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Why Would Anyone Call His Daughter That? (Hosea Study #3)


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(To read these posts in order from the beginning, start here.)

I will never forget the first time I saw the face of my newborn daughter.  She was my first child, and apparently I was expecting to give birth to a carbon copy of myself because I was surprised when I glanced at her tiny head covered with thick black curly hair. I was pretty much bald until I was 5-years-old, so to say this was a shock is an understatement. As I took a few moments to take her in after a scary ordeal of a birth, I noticed that her face didn't look exactly like mine either. In fact, all I saw was the face of my mother in law. One of my first thoughts when I saw my daughter Dyllan, was "I gave birth to Thelma!" (My mother in law is a beautiful woman, so I wasn't complaining.)

The love was instantaneous. My husband and I had carefully chosen her name: Dyllan Joi. We opted for a spelling of "Dyllan" that had to do with faithfulness, (although I admit she was born at the tail end of my Bob Dylan phase), and her middle name speaks for itself. Her very existence had brought her parents so much joy. And of course, we had to spell it with an "i" because we just can't do anything normal.  The meaning of her name meant the world to us. Her first name was a prayer for her, and her middle name a symbol of what she gave to us. Now imagine that I see the sweet face of Thelm….er….Dyllan for the first time, and God commands me to name her: She is Not Loved.  

That's exactly what God required of Hosea. 

Last time, we talked about little Jezreel, the first of Hosea and Gomer’s three children. Although the meaning of Jezreel is a bit ambiguous, there’s no question when it comes to the name of the next chip off the old block. The Lord told Hosea, “Call her name No Mercy,” or in some translations, “Not Pitied.” It means quite literally, “She is not loved.” 
 
D.A. Garrett noted that due to the Israelite culture being so child-centered, this name was about as scandalous and offensive as it gets. It identified her as someone who was rejected and abandoned by her father. A friend of mine commented that just having that name alone would rack up the therapy bills! Garrett wrote, “Whenever her name was spoken, it commanded the attention of the people around and invited the question, 
Why would anyone call his daughter that?”

​Let's talk about some important context for a sec. 
 
At this time, Israel was split into two kingdoms, the Northern Kingdom (Israel) and the Southern Kingdom (Judah). Hosea was a prophet to Israel, but as we’ll see, God has not forgotten Judah. 
 
Okay. Put that in your pocket for now, and let’s get back to poor little Not Pitied

Whenever her name was spoken, it commanded the attention of the people around and invited the question, Why would anyone call his daughter that?

 
Dreadful name for sure. But once again, Hosea straight up obeyed. But why did God command this name in the first place?
 
God said it was because, “I will no more have mercy on the house of Israel, to forgive them at all.” (Remember, that’s the Northern Kingdom.)
 
In the Hebrew, No Mercy’s name is Lo-RuhamaRuhama comes from the verb rāḥam, which connotes not just the action of love, but deep feelings of emotion and compassion, much like the love a father would have for his child. This word is used several times in the Old Testament to show us God’s heart toward Israel. One example is Ps. 103:13: “As a father shows compassion (rāḥam) to his children, so the Lord shows rāḥam to those who fear him.”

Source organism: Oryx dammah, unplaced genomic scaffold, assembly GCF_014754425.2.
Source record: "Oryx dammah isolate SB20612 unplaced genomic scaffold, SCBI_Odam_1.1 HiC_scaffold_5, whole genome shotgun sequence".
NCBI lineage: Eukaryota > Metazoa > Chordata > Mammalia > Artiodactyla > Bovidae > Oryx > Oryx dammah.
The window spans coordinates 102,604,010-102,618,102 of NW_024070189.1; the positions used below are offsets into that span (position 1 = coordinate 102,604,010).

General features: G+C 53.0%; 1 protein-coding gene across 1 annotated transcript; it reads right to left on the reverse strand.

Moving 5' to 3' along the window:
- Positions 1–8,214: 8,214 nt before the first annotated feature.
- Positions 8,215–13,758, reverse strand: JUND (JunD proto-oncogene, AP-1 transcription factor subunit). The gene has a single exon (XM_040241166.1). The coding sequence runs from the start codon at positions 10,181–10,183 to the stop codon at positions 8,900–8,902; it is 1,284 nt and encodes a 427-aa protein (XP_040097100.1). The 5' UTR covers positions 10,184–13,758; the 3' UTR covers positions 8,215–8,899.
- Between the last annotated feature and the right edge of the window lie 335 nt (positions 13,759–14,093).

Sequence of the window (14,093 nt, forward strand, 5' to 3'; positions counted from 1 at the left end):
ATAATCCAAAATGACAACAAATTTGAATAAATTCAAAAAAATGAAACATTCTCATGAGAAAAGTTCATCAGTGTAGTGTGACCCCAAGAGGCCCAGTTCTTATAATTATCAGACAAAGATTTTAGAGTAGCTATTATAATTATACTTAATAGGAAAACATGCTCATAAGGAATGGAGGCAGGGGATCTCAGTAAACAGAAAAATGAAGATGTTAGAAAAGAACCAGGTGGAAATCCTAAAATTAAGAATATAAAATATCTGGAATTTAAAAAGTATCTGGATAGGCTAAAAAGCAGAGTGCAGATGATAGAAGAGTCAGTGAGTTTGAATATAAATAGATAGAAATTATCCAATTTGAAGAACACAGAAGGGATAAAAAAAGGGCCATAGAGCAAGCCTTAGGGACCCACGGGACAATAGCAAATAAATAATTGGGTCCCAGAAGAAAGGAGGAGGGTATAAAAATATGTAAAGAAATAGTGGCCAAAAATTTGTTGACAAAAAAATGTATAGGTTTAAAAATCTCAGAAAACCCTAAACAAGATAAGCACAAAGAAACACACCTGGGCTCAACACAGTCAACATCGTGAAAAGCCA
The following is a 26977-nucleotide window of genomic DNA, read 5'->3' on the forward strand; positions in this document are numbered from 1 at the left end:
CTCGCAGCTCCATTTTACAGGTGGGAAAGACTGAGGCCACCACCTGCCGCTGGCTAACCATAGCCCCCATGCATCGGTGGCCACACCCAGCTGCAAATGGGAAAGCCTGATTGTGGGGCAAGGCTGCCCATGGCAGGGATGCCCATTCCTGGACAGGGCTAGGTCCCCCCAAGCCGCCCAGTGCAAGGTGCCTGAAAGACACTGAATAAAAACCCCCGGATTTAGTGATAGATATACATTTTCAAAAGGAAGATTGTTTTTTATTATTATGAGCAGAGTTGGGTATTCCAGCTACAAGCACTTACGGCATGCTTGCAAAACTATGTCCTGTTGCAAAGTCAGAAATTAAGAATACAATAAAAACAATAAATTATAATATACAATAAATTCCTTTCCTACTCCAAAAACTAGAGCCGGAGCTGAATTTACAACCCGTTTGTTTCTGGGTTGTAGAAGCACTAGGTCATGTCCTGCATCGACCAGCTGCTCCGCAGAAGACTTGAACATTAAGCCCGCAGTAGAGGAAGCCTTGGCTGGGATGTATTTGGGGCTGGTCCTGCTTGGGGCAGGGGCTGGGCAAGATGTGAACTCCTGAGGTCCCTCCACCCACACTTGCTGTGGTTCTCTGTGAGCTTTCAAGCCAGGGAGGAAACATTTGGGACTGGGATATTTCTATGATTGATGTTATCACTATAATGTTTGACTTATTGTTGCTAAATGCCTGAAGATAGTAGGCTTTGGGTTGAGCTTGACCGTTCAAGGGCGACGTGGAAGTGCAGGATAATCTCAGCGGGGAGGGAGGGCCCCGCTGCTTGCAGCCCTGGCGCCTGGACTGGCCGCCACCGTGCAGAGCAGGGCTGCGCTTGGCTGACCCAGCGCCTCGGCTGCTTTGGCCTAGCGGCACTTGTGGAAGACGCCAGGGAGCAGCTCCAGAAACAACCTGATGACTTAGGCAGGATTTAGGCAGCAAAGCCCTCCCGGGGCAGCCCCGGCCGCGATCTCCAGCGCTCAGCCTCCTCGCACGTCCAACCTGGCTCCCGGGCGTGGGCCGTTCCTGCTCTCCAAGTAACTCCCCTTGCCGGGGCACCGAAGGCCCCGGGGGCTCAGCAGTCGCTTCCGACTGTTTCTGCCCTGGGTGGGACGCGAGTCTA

But what about the “Lo” part of Lo-Ruhama? It basically means “Not.” Lo-Ruhama. Not loved. Not Pitied. The tender compassion God had shown toward Israel has been revoked. 

What about the “Lo” part of Lo-Ruhama? It basically means “Not.” Lo-Ruhama. Not loved. Not Pitied. The tender compassion God had shown toward Israel has been revoked. 


​Eventually, the Assyrians would take the Northern Kingdom of Israel into captivity. They would never be restored. That is the hard part. But fear not, there’s a big “But” coming. 

 
Even though Hosea was a prophet to the Northern Kingdom, God turns his attention to the Southern Kingdom of Judah. 

 

 This is important because In Hosea 3:5, Hosea directly links Israel’s salvation to the House of David, who came through the line of Judah.  (Just remember—David/Judah = Southern Kingdom.)
 
He says, “But I will have mercy on the house of Judah, and I will save them by the Lord their God. I will not save them by bow or by sword or by war or by horses or by horsemen. This prophecy was fulfilled in 2 Kings 19:35: “And that night the angel of the Lord went out and struck down 185,000 in the camp of the Assyrians. And when people arose early in the morning, behold, these were all dead bodies.” Yep…no bows or arrows necessary.
 
Why do I need to know about all this Israel split into two kingdoms thing? I'm glad you asked. One reason we'll talk about next time. But for now:

Old Testament prophecies tell us:

  • The Messiah would come from the tribe of Judah. (Gen. 49:10) 
  • The throne of David would be forever. (1 Chron. 17:11-14) 

 
The New Testament reveals:

  •  Jesus is the Lion of the tribe of Judah (Rev. 5:5)
  •  Jesus descended from David and would be given David’s throne. (Luke 1:32)

Jesus, our Messiah would come through the line of Judah! God keeps his promises.

​Jesus, our Messiah would come through the line of Judah! God keeps his promises.  And hold tight because all is not lost for Israel in the north. Next in line, “Not My People.”

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